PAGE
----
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King Of Ah Fok Sr and Tan AhTiu, where are u? Now no need to wait 10yr liao, Tiongkok Offshore Investors, please take care hah.



China’s $656 Billion Offshore Bond Market Put to Test​

A Beijing court case may have far reaching implications for international creditors in the country

Tiananmen Square in Beijing.

Tiananmen Square in Beijing.
Photographer: Qilai Shen/Bloomberg
By Kari Soo Lindberg
April 23, 2024 at 11:01 PM GMT+8

This article is for subscribers only.
Welcome to The Brink. I’m Kari Soo Lindberg, a reporter in Hong Kong, where I’m following Peking University Founder’s case in mainland China. We also have news on Ecuador, US retailer Express and packaging firm Ardagh. Follow this link to subscribe. Send us feedback and tips at [email protected] or DM on X to @KariSoo1.
A legal case slowly making its way through a Beijing court promises to have far reaching implications for foreign investors in China.
Have a confidential tip for our
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Exclusive: China turns the heat up on cross-border investments in local govt debt, sources say​

By Xie Yu
April 24, 20247:00 AM GMT+8Updated 5 hours ago

HONG KONG, April 23 (Reuters) - Chinese regulators are inspecting the use of a cross-border mechanism to invest in debt-laden local governments' offshore bonds, two sources said, indicating a ramping up of efforts to contain financial risks in a loosely regulated part of the market.

The move comes after offshore debt issuances by the local governments, who already owe more than $9 trillion, surged in recent months and touched the highest monthly volume in more than a year in January.

The rush of new offshore bond offerings by the indebted local governments comes at a time when regulations for onshore issuances have been tightened and many of them are struggling to meet existing liabilities, with a slowing economy and a property sector crisis weighing on their financial


A China Coast Guard vessel and Chinese fishing trawlers during a resupply mission to the BRP Sierra Madre in the South China Sea on Nov. 10.

A China Coast Guard vessel and Chinese fishing trawlers during a resupply mission to the BRP Sierra Madre in the South China Sea on Nov. 10.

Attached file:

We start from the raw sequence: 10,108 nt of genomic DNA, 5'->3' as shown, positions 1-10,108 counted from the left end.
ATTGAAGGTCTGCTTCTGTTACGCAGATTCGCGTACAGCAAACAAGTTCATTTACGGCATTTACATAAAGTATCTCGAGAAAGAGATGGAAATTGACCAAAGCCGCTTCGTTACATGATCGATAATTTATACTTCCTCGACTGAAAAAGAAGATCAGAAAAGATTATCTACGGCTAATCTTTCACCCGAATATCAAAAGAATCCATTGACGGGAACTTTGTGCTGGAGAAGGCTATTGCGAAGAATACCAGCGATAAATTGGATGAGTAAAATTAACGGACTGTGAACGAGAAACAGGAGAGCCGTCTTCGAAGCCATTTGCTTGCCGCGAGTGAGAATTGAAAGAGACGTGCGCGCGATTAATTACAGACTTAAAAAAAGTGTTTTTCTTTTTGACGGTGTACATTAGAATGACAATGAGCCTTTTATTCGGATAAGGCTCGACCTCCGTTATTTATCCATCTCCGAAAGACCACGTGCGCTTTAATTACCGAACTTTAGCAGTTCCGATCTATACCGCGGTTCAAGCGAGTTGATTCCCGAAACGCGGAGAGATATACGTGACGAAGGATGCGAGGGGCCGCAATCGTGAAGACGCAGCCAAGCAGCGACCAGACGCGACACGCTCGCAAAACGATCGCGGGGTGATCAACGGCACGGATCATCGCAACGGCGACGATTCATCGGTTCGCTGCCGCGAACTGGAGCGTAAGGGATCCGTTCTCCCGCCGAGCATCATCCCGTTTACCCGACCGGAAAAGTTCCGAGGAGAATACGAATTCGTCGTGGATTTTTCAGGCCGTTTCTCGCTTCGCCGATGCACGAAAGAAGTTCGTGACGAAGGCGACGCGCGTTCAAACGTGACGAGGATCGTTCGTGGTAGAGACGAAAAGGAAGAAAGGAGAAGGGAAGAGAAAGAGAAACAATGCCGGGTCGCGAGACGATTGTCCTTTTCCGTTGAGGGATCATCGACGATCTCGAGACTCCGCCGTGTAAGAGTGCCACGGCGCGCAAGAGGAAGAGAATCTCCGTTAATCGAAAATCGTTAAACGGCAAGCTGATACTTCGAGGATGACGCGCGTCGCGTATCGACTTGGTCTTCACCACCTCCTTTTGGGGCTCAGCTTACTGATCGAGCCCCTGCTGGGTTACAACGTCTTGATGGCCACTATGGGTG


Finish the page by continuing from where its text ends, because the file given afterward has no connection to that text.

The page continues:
Photographer: Lisa Marie David/Bloomberg
The Big Take

Xi’s Armada Is Winning the Battle for Energy in the South China Sea​

Tensions are soaring, but Southeast Asian nations are struggling to push back on Beijing’s contested claims and tap the energy resources their growing economies need.

By Philip Heijmans
April 24, 2024 at 5:00 AM GMT+8

This was supposed to be the year that Vietnam reaped the benefits from one of its largest natural gas discoveries.

An estimated 150 billion cubic meters of the fuel, enough to power a city the size of Hanoi for decades, was discovered 50 miles (80 kilometers) from Vietnam’s central coast in 2011. If all had gone to plan, the “Blue Whale” project led by Exxon Mobil Corp. would have gone online late last year.




Guest Opinion: Destabilizing South China Sea is U.S. strategic objective​

Source: Xinhua
Editor: huaxia
2024-04-22 17:20:15

Philippine President Marcos' confrontational approach in handling the South China Sea dispute aligns closely with the U.S. strategy of containing China.
by Koh King Kee

Tensions are heating up in the South China Sea as the standoff between Chinese and Philippine Coast Guards at Ren'ai Jiao continues.

Most notably, the U.S. Army has recently deployed its new Typhon mid-range ground-based missile launcher to Luzon, the Philippines. This marked the first deployment of such a missile system by the United States following its withdrawal from the Intermediate-Range Nuclear Forces Treaty in 2019.

The deployment coincided with the first ever U.S.-Japan-Philippines summit among U.S. President Joe Biden, Japanese Prime Minister Fumio Kishida and Philippine President Ferdinand Marcos Jr. in Washington on April 11.

According to one senior U.S. official, the security issue in the South China Sea is a "pillar" of the discussions during the summit. Biden began the meeting by reiterating that "the U.S. defense commitments to Japan and the Philippines are ironclad," and affirmed that the Mutual Defense Treaty would be invoked in response to any attack on Philippine aircraft, vessels, or armed forces in the South China Sea.

In fact, many political analysts view the Philippines' decision to invite Washington into the fray, including allowing U.S. access to naval bases located at China's doorstep, as posing a potential threat to China's national security and sovereignty.

The Philippines is unlikely to receive support from other ASEAN member states in the event of a U.S.-backed conflict with China over the Ren'ai Jiao dispute. ASEAN countries are likely to maintain their stance of neutrality and refrain from taking sides between China and the United States.



South China Sea Dispute: China’s ‘Gray Zone’ Is Shrinking​

SITUATION REPORTS - April 18, 2024
By Zachary Fillingham

Key Takeaways:
  • The Marcos administration in the Philippines is internationalizing the South China Sea conflict, scrapping the bilateral approach of the Duterte years.